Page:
multiplication is not normally considered to be "multiplication" in
vector algebra.

Well, "imaginary real" isn't normally considered to be enumerable and
imaginary and real.
Everyone's smart enough to learn such a thing, even that 'adding' two
strings is concatenating them (in C++).

Googling "vector multiplication" mostly yeilds the expected results of
dot product and cross product, although Wolfram Mathworld also lists
the "vector direct product" which yields a tensor. I couldn't find
anything, anywhere, which considers elementwise multiplication to be
valid vector multiplication.

If such a usage exists, I must assume it
to be rare, or limited to some particular field of expertise (e.g. 3D
graphic programming, which you touch on next).

No it's not rare; the shading languages aren't limited to computer graphics,
but are used for programming highly parallel hardware (= GPU) also. Please
google for GPGPU. It would be a surprise to many people if '*' didn't mean
elementwise multiplication.

It's just that 3D-programmers agreed to define
vector/vector-multiplication (with the * operator) like this.

Ah - that would be my problem. I'm not a 3D programmer. (I /am/ three
dimension, and I /am/ a programmer, but ... well, you get the drift!).
To me, there's really nothing special about three dimensions. Vector
arithmetic must work, regardless of the number of elements, be that 3,
4, 5, or 87403461.

Well, to INTEL, AMD and IBM (PowerPC) there is something special about three
dimensions, as they have built special instruction sets that can be used
for efficient 3D-maths. And I want to be able to use the available hardware
ressources easily and in a portable way.

If you want vectors of higher dimension than 4D, you can either implement
them traditionally, or on top of the optimized builtin vectors.
I don't know how hard it would be to implement hardware optimized arbitrary
sized vectors and matrices in the compiler. But who would say no to such a
thing?

Perhaps there is merit in such a function, of which I am unaware,
which has benefit to programmers of 3D graphics. That's cool! Not a
problem. But I still wouldn't call it multiplication. To me,
multiplication of a vector by a vector is undefined. (Multiplication
of a vector by a scalar is defined).

It's irrelevant if it's undefined to you; if Walter or someone else defines
vector-vector multiplication to be elementwise multiplication, then it is
elementwise multiplication.
After all: Walter has brainwashed us to believe 'imaginary real' to be
imaginary 80bit IEEE floating point numbers on x87. ;-)
```
Dec 22 2007
```On 12/22/07, Lukas Pinkowski <Lukas.Pinkowski web.de> wrote:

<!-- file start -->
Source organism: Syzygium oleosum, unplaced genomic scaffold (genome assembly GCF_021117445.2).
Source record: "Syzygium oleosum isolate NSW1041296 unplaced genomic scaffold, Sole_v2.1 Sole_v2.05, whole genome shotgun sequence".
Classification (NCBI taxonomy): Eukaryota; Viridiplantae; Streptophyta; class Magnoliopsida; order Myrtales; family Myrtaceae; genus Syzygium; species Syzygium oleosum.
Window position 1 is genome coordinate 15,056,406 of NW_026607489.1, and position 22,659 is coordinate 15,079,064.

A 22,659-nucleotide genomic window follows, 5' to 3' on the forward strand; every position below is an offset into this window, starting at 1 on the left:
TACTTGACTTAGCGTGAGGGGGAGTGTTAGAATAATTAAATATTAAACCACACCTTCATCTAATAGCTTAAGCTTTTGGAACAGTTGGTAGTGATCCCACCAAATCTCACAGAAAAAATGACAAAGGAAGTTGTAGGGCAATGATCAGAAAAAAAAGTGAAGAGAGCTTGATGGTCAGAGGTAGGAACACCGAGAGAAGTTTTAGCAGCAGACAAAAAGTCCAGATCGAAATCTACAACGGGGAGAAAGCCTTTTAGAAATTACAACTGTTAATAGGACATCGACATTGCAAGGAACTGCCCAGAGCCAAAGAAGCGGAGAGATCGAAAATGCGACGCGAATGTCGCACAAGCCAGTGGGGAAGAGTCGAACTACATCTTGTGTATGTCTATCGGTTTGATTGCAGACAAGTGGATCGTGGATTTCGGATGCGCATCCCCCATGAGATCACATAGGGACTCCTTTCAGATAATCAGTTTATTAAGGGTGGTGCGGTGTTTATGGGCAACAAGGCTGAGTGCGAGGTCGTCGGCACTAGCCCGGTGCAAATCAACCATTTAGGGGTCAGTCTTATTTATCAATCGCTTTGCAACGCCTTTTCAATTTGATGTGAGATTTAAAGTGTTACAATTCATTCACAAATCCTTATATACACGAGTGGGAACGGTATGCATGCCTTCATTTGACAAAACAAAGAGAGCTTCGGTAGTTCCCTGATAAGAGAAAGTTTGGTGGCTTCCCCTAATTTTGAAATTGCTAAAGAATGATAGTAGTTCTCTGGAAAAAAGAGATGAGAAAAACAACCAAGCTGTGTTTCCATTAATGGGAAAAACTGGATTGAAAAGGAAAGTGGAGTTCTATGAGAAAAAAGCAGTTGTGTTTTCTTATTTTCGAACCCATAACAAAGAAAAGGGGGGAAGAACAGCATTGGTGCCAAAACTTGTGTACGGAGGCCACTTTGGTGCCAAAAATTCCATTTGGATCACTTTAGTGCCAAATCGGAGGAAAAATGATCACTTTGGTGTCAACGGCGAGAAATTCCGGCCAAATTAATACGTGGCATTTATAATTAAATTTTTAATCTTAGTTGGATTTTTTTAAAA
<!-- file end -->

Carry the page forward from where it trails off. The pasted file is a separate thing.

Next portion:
No it's not rare; the shading languages aren't limited to computer graphics,
but are used for programming highly parallel hardware (= GPU) also. Please
google for GPGPU. It would be a surprise to many people if '*' didn't mean
elementwise multiplication.

Done. Having read up on it, I now withdraw all of my objections ... except one.

If there's hardware support of three-element arrays and four-element
arrays, then I see no reason why they can't be considered primitive
types. You've convinced me, and you've got my vote.

My one objection (which of course was not one of your proposals in the
first place, merely my misunderstanding), is that I don't want these
things to be called "vectors". I'd like to see that term reserved for
the true mathematical entities. Call them whatever you want - I don't
care - just not "vector", and my complaints will disappear.

After all: Walter has brainwashed us to believe 'imaginary real' to be
imaginary 80bit IEEE floating point numbers on x87. ;-)

I'm sure you know as well as I that many of us, myself included, are
not happy with that nonclamenture. We may unfortunately be stuck with
it, but one example of bad naming does not justify another.
```
Dec 22 2007
Bill Baxter <dnewsgroup billbaxter.com> writes:
```Janice Caron wrote:
On 12/22/07, Lukas Pinkowski <Lukas.Pinkowski web.de> wrote:

No it's not rare; the shading languages aren't limited to computer graphics,
but are used for programming highly parallel hardware (= GPU) also. Please
google for GPGPU. It would be a surprise to many people if '*' didn't mean
elementwise multiplication.

Done. Having read up on it, I now withdraw all of my objections ... except one.

If there's hardware support of three-element arrays and four-element
arrays, then I see no reason why they can't be considered primitive
types. You've convinced me, and you've got my vote.

My one objection (which of course was not one of your proposals in the
first place, merely my misunderstanding), is that I don't want these
things to be called "vectors". I'd like to see that term reserved for
the true mathematical entities. Call them whatever you want - I don't
care - just not "vector", and my complaints will disappear.

I believe the previous thread on providing support for these harware
entities suggested names like float3 and float4.  That seems good to me
in that it doesn't explicitly promise to support any particular
mathematical convention.

--bb
```
Dec 22 2007
=?ISO-8859-1?Q?=22J=E9r=F4me_M=2E_Berger=22?= <jeberger free.fr> writes:
```-----BEGIN PGP SIGNED MESSAGE-----
Hash: SHA1

Janice Caron wrote:
On 12/22/07, Lukas Pinkowski <Lukas.Pinkowski web.de> wrote:
Well, but why do you call the component-wise multiplication nonsense? As a
mathematician you should know that an operator/function is exactly that,
what you define it to be. If I define vector/vector-multiplication to be
component-wise multiplication, then it is component-wise multiplication.

Well, yes and no. Obviously you are correct in that one can define any
function to do anything (...just as you can in any programming